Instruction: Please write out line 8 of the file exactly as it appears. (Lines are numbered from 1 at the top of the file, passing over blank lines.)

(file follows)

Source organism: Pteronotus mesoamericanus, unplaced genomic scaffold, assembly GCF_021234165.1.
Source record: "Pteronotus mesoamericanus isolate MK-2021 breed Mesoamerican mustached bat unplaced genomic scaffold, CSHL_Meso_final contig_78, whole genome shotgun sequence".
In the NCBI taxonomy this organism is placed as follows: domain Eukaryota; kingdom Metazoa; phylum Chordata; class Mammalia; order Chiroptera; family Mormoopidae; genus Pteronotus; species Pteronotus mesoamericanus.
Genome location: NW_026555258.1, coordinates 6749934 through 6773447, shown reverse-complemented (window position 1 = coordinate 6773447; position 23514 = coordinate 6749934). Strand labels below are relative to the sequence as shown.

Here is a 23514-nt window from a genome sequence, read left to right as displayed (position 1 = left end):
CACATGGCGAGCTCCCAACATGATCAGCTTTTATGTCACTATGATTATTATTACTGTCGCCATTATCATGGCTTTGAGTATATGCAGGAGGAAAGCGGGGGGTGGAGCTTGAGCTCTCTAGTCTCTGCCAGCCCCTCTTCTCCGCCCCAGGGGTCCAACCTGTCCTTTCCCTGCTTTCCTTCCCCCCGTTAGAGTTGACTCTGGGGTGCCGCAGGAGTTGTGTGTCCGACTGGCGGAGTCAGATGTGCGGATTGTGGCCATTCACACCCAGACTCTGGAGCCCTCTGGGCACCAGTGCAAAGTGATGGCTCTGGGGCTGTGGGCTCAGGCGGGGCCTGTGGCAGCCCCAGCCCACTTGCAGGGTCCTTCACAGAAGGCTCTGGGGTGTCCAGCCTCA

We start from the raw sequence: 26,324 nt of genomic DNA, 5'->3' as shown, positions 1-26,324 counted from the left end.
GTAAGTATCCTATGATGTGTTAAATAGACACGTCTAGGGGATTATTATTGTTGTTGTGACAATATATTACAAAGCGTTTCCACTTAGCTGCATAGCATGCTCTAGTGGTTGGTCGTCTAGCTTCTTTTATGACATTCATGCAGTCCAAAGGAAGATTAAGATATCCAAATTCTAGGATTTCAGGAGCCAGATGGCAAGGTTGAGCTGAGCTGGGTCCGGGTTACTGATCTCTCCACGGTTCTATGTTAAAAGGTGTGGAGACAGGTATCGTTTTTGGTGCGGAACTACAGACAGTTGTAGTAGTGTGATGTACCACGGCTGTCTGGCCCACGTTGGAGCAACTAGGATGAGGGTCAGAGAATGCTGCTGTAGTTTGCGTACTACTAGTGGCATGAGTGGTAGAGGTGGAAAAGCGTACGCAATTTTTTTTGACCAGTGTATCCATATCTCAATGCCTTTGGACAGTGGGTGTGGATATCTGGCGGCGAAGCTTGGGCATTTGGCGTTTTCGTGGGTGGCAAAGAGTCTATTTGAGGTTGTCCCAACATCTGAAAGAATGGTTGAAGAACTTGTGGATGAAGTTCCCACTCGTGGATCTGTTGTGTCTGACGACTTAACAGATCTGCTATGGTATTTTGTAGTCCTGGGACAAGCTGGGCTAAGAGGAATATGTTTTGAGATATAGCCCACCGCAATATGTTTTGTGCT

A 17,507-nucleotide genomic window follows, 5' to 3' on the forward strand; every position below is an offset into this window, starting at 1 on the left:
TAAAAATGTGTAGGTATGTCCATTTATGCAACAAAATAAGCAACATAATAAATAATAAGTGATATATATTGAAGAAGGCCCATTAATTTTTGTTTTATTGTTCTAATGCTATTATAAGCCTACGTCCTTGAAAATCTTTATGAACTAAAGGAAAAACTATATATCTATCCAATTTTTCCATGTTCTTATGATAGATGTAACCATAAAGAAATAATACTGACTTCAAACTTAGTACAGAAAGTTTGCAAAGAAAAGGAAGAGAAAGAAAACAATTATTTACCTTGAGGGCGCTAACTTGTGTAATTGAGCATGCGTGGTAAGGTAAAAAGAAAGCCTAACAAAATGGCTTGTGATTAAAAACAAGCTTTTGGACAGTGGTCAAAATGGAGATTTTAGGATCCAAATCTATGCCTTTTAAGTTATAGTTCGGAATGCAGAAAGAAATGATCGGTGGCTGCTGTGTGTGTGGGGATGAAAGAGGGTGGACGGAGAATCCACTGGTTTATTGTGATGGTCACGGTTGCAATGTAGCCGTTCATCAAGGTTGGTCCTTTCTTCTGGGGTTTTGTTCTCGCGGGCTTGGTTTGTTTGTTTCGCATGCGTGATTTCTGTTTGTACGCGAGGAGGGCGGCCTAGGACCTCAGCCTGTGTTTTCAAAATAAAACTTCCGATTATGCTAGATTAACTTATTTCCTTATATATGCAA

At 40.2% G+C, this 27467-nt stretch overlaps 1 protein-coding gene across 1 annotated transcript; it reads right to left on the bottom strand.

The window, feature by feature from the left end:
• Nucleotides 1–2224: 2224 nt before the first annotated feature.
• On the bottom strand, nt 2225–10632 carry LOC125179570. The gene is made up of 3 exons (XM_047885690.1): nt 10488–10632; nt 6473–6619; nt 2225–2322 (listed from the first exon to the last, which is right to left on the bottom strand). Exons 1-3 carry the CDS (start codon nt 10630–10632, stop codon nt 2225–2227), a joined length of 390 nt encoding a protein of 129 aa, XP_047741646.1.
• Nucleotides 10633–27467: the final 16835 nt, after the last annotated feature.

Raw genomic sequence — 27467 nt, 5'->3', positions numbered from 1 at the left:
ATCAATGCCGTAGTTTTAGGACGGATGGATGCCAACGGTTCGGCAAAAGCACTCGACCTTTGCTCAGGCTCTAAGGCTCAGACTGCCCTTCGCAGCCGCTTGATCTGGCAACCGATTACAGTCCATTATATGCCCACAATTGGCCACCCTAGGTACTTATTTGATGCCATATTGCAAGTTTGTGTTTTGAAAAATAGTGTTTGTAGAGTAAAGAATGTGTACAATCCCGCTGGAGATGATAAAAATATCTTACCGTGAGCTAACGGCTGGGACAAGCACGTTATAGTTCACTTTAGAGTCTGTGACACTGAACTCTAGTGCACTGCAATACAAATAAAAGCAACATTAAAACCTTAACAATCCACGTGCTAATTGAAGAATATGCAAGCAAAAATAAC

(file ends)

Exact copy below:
GTAAGTATCCTATGATGTGTTAAATAGACACGTCTAGGGGATTATTATTGTTGTTGTGACAATATATTACAAAGCGTTTCCACTTAGCTGCATAGCATGCTCTAGTGGTTGGTCGTCTAGCTTCTTTTATGACATTCATGCAGTCCAAAGGAAGATTAAGATATCCAAATTCTAGGATTTCAGGAGCCAGATGGCAAGGTTGAGCTGAGCTGGGTCCGGGTTACTGATCTCTCCACGGTTCTATGTTAAAAGGTGTGGAGACAGGTATCGTTTTTGGTGCGGAACTACAGACAGTTGTAGTAGTGTGATGTACCACGGCTGTCTGGCCCACGTTGGAGCAACTAGGATGAGGGTCAGAGAATGCTGCTGTAGTTTGCGTACTACTAGTGGCATGAGTGGTAGAGGTGGAAAAGCGTACGCAATTTTTTTTGACCAGTGTATCCATATCTCAATGCCTTTGGACAGTGGGTGTGGATATCTGGCGGCGAAGCTTGGGCATTTGGCGTTTTCGTGGGTGGCAAAGAGTCTATTTGAGGTTGTCCCAACATCTGAAAGAATGGTTGAAGAACTTGTGGATGAAGTTCCCACTCGTGGATCTGTTGTGTCTGACGACTTAACAGATCTGCTATGGTATTTTGTAGTCCTGGGACAAGCTGGGCTAAGAGGAATATGTTTTGAGATATAGCCCACCGCAATATGTTTTGTGCT